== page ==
Minnesota schools have made short work of their first round of federal COVID-19 relief funds through purchases needed to keep buildings sanitized and by providing extra support to students, families and educators.
The initial CARES Act funds, enacted in March 2020, were delivered to districts and schools to help with costs associated with the pandemic. Minnesota’s schools received more than $594 million in education stabilization funds at that time.
The House Education Finance Committee received an update on the status of those funds Thursday from the Department of Education.
The first round of funds was distributed between six programs, with the largest allocation of $244.8 million going through a Coronavirus Relief Fund. Those dollars were used for operational costs such as cleaning supplies, as well as providing for student, family and educator needs in the form of technology access, tutors, translation services, professional development and school-aged care for essential workers. To date, all but $17,000 of those funds have been spent.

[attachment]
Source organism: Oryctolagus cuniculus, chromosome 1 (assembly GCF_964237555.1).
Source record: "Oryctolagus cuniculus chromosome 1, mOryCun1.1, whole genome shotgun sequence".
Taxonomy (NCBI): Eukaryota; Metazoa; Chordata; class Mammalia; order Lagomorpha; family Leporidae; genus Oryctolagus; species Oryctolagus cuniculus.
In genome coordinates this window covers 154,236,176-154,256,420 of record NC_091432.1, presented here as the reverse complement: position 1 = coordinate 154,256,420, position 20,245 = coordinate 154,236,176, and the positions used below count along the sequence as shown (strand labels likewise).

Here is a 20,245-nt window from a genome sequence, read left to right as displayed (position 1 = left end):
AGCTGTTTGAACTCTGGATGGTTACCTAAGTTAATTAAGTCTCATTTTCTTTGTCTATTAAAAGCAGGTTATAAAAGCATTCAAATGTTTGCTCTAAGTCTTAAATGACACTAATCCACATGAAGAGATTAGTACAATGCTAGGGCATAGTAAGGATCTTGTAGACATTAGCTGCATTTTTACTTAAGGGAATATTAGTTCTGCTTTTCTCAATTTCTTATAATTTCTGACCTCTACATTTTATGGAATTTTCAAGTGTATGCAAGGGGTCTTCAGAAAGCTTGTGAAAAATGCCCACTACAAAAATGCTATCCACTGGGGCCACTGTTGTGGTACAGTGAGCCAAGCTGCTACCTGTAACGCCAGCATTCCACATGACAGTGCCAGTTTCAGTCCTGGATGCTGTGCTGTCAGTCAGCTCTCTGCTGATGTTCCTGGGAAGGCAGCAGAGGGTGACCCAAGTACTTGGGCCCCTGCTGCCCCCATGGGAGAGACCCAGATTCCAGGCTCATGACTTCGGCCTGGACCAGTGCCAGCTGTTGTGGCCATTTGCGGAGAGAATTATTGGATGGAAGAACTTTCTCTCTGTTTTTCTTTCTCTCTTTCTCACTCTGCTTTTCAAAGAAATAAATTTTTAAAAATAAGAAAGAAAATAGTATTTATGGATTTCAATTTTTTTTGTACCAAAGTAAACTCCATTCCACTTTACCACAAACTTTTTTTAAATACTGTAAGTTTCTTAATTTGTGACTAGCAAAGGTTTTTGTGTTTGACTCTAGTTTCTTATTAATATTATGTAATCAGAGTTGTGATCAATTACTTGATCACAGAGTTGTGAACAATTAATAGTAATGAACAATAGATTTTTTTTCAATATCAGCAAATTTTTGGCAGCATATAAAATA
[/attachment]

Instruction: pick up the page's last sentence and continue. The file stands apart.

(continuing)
The legislation required the funds be spent by Dec. 30, 2020, according to Denise Anderson, chief financial officer for the department. “They did a great job making sure they utilized that funding.”
Two other programs that received substantial allocations were the Elementary and Secondary School Emergency Relief Fund, $140.1 million, and the Child Nutrition Grants to States Fund, $160.3 million. Those funds have been, or will be, used to address mental health needs, provide summer school programming, technology support and cover the reimbursable meal costs of the National School Lunch Program.
While most of the initial round of funding has been spent or earmarked, schools will have additional resources coming their way through the passage of the second coronavirus stimulus package late last year. This round, the state’s $649.4 million appropriation will be disbursed through two programs with different specified eligible uses.
Committee members inquired about the distribution of funding to tribal schools, the rational for Paycheck Protection Program Loans being distributed to non-public schools and charters, and the breakdown of federal relief funding for non-public schools vs. public schools.
Of the new funds, $41.7 million will go to non-public schools, according to Andre Prahl, agency finance director for the department.
“The allocation to the non-public schools was written in law and it’s the same for every state,” she said.